Public health burden of pre-diabetes and diabetes in Luxembourg: finding from the 2013-2015 European Health Examination Survey.
- Competence Center for Methodology and Statistics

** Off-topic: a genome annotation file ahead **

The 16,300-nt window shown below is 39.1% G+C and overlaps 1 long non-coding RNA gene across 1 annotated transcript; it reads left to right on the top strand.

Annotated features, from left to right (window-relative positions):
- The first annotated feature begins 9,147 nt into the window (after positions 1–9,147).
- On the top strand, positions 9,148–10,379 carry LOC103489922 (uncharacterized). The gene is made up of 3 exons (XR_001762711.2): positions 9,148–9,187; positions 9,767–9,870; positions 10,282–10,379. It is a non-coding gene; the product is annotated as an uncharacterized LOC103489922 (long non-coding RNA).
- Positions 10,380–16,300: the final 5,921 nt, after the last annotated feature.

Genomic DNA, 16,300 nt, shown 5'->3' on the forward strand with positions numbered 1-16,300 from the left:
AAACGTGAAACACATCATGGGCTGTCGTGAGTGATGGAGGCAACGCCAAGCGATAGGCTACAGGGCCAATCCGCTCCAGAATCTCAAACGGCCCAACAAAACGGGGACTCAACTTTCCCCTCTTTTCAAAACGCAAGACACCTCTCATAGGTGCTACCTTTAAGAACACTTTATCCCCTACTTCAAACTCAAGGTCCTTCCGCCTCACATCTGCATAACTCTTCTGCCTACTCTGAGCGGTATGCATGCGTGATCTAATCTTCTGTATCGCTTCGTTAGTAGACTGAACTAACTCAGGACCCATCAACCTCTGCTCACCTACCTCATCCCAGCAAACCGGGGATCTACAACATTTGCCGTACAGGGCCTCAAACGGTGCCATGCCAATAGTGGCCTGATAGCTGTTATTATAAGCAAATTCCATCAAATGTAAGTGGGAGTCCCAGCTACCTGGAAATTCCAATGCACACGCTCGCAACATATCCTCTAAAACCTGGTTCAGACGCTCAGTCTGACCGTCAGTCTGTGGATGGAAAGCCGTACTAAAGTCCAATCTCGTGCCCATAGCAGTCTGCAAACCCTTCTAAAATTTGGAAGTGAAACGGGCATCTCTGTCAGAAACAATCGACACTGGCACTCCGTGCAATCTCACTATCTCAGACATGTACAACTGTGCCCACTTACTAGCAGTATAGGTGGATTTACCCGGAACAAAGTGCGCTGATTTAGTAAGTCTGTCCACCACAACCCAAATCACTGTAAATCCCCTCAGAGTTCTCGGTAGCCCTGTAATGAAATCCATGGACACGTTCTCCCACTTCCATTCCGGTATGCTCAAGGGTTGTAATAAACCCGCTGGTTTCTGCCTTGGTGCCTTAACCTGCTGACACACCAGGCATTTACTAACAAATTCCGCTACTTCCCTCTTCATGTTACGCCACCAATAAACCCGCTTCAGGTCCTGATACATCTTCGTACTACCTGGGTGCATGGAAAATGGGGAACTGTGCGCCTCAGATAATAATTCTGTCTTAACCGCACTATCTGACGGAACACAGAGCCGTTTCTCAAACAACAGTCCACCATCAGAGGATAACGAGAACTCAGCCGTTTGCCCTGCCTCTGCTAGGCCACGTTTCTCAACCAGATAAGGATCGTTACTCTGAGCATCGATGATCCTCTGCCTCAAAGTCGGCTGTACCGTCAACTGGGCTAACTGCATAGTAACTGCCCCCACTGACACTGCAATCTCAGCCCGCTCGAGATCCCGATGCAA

OBJECTIVE: The aim of this study was to determine the burden and risk factors of prediabetes and diabetes in the general adult population of Luxembourg. DESIGN: Cross-sectional survey between 2013 and 2015. SETTING: Data were collected as part of the European Health Examination Survey in Luxembourg (EHES-LUX). PARTICIPANTS: 1451 individuals were recruited in a random sample of the 25-64-year-old population of Luxembourg. OUTCOMES: Diabetes was defined by a glycaemic biomarker (fasting plasma glucose (FPG) >/=7.0 mmol/L), self-reported medication and medical diagnosis; prediabetes by a glycaemic biomarker (FPG 5.6-6.9 mmol/L), no self-reported medication and no medical diagnosis. Undiagnosed diabetes was defined only from the glycaemic biomarker; the difference between total and undiagnosed diabetes was defined as diagnosed diabetes. Odds of diabetes and prediabetes as well as associated risk factors were estimated. RESULTS: The weighted prevalence of prediabetes and diabetes was 25.6% and 6.5%, respectively. Nearly 4.8% (men: 5.8%; women: 3.8%) were diagnosed diabetes and 1.7% (men: 2.6%; women: 0.7%) were undiagnosed diabetes. The multivariable-adjusted OR (MVOR) for diabetes risk were: age 1.05 (95% CI 1.01 to 1.09), family history of diabetes 3.24 (1.95-5.38), abdominal obesity 2.63 (1.53-4.52), hypertension 3.18 (1.76-5.72), one-unit increase of triglycerides 1.16 (1.10-1.22) and total cholesterol 0.74 (0.64-0.86). The MVOR for prediabetes risk were: age 1.04 (95% CI 1.02 to 1.06), male sex 1.84 (1.30-2.60), moderate alcohol consumption 1.38 (1.01-1.89), family history of diabetes 1.52 (1.13-2.05), abdominal obesity 1.44 (1.06-1.97), second-generation immigrants 0.61 (0.39-0.95) and a one-unit increase of serum high-density lipoprotein cholesterol 0.70 (0.54-0.90). CONCLUSIONS: In Luxembourg, an unexpectedly high number of adults may be affected by prediabetes and diabetes. Therefore, these conditions should be addressed as a public health priority for the country, requiring measures for enhanced detection and surveillance, which are currently lacking, especially in primary care settings.